Can you hear me?
Don’t answer that.
The Better Business Bureau just issued a press release on Monday warning the public of an an age-old scam making a comeback.
It’s been deemed the “Can You Hear Me?” scam.
What You Need to know About the “Can You Hear Me?” Phone Scam
In the past, this scam targeted businesses. The scammer would call — even pretend to adjust the phone or headset — and ask, “Can you hear me?”
The person on the other end would likely say, “Yes, yes, I can hear you.”
With this grunt of approval, scammers could twist that around to, “Yes, the nice woman said she’d purchase this bulk of office supplies.” Or, “Yes, he wants to buy an ad.”
Now the phone scam is back, but it’s targeting individuals.
This is what happens: Someone calls you and you pick up. Consumers say the calls have been about anything from vacation packages to cruises to warranties.
Then the operator will ask if you can hear them, and you impulsively say “yes.” But you haven’t just politely answered their questions. Rather, you’ve committed to something and didn’t even know it.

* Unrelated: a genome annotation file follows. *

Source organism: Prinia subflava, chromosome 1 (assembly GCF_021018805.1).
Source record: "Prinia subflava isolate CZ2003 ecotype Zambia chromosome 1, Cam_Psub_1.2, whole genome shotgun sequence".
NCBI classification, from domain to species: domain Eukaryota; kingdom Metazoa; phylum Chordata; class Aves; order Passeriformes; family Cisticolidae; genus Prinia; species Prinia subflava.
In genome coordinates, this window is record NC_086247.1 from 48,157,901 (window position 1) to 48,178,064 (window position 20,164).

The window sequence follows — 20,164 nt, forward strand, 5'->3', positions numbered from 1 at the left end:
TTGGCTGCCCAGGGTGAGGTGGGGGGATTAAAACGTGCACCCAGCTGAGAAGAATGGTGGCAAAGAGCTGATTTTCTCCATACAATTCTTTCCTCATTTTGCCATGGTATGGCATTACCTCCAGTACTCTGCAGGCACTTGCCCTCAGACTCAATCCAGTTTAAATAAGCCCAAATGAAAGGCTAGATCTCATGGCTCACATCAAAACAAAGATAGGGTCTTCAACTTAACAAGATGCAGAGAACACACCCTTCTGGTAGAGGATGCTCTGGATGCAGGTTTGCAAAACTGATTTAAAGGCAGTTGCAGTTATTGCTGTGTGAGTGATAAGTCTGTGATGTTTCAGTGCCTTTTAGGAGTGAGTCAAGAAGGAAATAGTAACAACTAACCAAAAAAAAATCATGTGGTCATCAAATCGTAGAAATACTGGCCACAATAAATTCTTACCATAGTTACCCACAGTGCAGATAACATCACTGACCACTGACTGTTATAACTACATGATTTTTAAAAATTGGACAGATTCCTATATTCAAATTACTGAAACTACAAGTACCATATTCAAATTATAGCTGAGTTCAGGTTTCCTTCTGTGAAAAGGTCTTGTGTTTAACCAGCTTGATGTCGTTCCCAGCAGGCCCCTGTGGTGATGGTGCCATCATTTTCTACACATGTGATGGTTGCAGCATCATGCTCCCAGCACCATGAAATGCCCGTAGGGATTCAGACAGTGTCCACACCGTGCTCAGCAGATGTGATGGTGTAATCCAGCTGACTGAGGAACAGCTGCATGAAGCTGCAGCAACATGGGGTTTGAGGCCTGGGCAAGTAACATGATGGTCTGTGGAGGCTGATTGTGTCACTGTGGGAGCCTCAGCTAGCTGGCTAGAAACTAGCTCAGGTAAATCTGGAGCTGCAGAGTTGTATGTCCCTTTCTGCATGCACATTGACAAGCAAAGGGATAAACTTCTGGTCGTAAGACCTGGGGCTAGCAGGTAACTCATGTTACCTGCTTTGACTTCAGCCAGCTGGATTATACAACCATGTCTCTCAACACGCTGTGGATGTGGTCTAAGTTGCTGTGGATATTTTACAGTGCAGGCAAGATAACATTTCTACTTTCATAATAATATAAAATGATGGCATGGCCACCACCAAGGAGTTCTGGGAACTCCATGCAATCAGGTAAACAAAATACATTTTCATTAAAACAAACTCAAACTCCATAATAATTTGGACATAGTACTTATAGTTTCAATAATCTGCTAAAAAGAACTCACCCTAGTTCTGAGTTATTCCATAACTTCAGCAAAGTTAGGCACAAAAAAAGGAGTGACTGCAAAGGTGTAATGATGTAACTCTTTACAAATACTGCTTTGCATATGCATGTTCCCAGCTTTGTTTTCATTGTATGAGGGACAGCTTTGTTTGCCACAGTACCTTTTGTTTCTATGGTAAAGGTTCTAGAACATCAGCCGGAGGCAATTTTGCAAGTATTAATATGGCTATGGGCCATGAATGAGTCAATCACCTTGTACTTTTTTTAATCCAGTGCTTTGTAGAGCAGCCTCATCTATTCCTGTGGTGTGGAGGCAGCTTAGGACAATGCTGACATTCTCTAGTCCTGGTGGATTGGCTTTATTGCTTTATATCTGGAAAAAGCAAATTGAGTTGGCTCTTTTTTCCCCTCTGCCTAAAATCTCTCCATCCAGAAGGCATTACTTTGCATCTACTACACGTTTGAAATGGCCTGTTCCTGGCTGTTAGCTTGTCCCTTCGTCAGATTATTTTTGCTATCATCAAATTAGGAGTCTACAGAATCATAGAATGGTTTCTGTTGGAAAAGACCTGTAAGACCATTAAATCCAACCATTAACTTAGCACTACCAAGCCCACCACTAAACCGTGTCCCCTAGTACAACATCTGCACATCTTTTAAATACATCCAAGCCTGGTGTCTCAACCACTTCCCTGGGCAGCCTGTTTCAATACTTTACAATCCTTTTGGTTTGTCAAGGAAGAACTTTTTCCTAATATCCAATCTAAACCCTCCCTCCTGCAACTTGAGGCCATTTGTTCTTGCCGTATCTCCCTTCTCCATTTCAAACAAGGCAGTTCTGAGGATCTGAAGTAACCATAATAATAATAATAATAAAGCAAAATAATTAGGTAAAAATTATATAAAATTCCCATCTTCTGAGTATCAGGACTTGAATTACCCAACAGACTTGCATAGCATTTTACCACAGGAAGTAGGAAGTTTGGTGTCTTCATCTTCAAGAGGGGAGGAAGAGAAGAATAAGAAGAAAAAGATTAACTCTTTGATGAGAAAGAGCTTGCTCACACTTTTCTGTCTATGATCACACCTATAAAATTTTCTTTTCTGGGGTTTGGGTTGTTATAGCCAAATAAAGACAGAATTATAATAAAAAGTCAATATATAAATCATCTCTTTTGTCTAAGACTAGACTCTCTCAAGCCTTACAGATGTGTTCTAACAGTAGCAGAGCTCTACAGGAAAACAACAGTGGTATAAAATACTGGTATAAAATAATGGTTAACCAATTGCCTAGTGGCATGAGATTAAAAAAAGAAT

So far, no one has reported losing money, but BBB says it’s unsure how long it’ll take for the scam to be carried out. It could be weeks — even months.
What to Do If You Get a Call From a “Can You Hear Me?” Scammer
BBB offers solid advice in its press release.
Here’s a summary of its tips:
- If someone asks “Can you hear me?” don’t say anything. Hang up.
- Stay aware of any other questions to solicit a yes. These scammers are smart; they’ll know the public has caught on and will adjust accordingly.
- Don’t answer a call from an unknown or unfamiliar number.
- Check your bank and credit card accounts on a regular basis.
If you do get a call from someone you think is a scammer, report it to BBB Scam Tracker to help warn others of your experience.
Your Turn: Can you hear me?
Carson Kohler (@CarsonKohler) is a junior writer at The Penny Hoarder. After recently completing graduate school, she focuses on saving money — and surviving the move back in with her parents.